4. Pre-Qualify Attendees: Hundreds of people can go through a trade show booth every day, but not all are what you might consider prime prospects. Some are looking for swag, some are just browsing, and some are family members of attendees. You’ll want a plan to target those who are truly interested in your offerings and prepared to either buy or recommend. Your professional hosts and crowd gatherers offer a great low-tech way to find and send high-interest attendees to your reps. Or you can go high-tech with a digital pre-marketing campaign. Learn more about that here.
  5. Designate an Answer Expert – Arm everyone in your booth with basic talking points so they can handle most attendee questions, but have on-hand one or two super-knowledgeable brand ambassadors or thought leaders to take in-depth queries. Make sure booth personnel know where these folks are at all times. If your go-to person has stepped away, let the attendee know he or she will follow up as soon as possible.
  6. Turn Leads into Relationships –Today’s trade shows are more than a way to showcase your products and services, they’re openers to ongoing relationships. So make sure you’ve put a system in place to keep communicating.  If your marketing strategy includes social media, then encouraging Facebook likes is a great way to start. Even better is a program that collects attendees’ contact information and allows them to opt in for further conversations with your team.  If you’re curious about how this could work for you, contact us and we’ll fill you in on our suite of solutions.

Successful Trade Show Tips – Be Your Company’s Convention Superstar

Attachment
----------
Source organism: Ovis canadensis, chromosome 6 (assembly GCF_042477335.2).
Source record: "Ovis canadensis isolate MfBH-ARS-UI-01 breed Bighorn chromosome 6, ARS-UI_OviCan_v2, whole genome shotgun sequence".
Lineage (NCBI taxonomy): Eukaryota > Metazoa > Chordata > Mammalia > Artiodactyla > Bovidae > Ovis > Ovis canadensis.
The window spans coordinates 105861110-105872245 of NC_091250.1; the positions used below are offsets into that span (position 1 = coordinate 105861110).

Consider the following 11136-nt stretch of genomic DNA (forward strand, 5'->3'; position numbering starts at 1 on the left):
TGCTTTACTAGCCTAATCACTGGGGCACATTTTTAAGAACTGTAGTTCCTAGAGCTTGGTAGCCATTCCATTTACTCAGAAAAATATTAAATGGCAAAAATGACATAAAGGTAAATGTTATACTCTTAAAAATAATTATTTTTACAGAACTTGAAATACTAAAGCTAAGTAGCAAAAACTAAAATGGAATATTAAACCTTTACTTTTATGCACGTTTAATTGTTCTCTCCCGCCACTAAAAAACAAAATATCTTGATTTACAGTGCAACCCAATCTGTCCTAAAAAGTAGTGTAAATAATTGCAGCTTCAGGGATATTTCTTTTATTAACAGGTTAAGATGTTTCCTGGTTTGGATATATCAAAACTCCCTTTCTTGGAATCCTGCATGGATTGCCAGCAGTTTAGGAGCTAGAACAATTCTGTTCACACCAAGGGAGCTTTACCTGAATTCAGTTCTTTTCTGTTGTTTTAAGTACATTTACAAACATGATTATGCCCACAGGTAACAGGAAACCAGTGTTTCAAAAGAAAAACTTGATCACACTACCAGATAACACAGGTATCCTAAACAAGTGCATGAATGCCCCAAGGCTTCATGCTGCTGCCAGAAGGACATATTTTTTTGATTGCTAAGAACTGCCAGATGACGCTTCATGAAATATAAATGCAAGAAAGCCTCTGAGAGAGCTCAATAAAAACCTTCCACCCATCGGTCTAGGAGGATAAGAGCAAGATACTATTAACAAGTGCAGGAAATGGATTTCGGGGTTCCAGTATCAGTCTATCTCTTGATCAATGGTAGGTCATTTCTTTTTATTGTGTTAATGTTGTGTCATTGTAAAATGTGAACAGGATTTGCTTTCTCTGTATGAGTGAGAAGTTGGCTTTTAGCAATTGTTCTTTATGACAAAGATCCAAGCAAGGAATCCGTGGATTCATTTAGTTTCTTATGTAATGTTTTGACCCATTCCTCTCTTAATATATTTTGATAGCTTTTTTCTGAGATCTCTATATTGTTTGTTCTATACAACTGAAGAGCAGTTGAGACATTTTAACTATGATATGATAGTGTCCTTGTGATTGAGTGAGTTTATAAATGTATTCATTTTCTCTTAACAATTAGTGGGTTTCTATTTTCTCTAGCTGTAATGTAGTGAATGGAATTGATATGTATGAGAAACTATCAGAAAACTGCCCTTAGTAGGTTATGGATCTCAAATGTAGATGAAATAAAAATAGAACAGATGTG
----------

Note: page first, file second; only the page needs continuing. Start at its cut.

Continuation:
Whether you’re just starting to exhibit at trade shows or you’re looking to reinvigorate your existing program, we’ve identified some “must haves” for trade show success. Check out these trade show tips, and let us know if you have any to add!

Let people connect with people at your trade show booth

This interactive presentation for IAMS allowed attendees to connect with a personable and professional brand representative in a booth that provided a welcoming “wow.”

Bring in the experts. It can be tempting to DIY, especially for a smaller trade show exhibit (and you’re probably thinking, “of course, a company that specializes in trade show marketing is going to encourage me to buy their services”). But professional designers and producers will bring the level of quality you need to be competitive—in fact, they could save you money by doing things right the first time. They’ll troubleshoot areas you probably haven’t considered, help with hidden costs and free you up to focus on your attendees.

Let people connect with people. The point of a trade show is bringing people together.  Technology can be powerful, but don’t overdo it at your booth; attendees can interact with touchscreens at the supermarket on any given weekday. Instead, take advantage of the face-to-face nature of tradeshows and create opportunities for them to engage with human beings.

Staff strategically. Make sure everyone represents  your brand with excellence. Choose only your best, most personable sales reps and thought leaders. Then back them up with professional hosts and presenters who can draw people to the booth and make them feel like VIPs.

See tradeshows as part of the conversation. These days, trade show exhibits aren’t on-off, once-a-year things. They’re a chance to start and continue conversations and relationships. Reach out to attendees before the show and invite them to visit you. Collect their data and track their interests while they’re at your booth. Then follow up and keep them engaged until the next time you meet. MPG is using event digital marketing to help clients do just that.

Be a spy. Make sure to get away from your booth for a little reconnaissance. Check out what your competitors are doing. Look for inspiration from other exhibitors: How are they engaging attendees? Is there anything you could take and make your own? Include your agency and designer in this exercise; it’s never too early to start planning for the next show!

Track ROI. With budgets getting leaner, it’s vital to demonstrate how marketing at trade shows benefits your company’s bottom line. Decide what trade show success means for you—is it number of visitors? Actual sales? Qualified leads? Whatever the benchmarks, track them and follow up. Also, consider investing in a good “sizzle” video to communicate the excitement to higher-ups who couldn’t attend.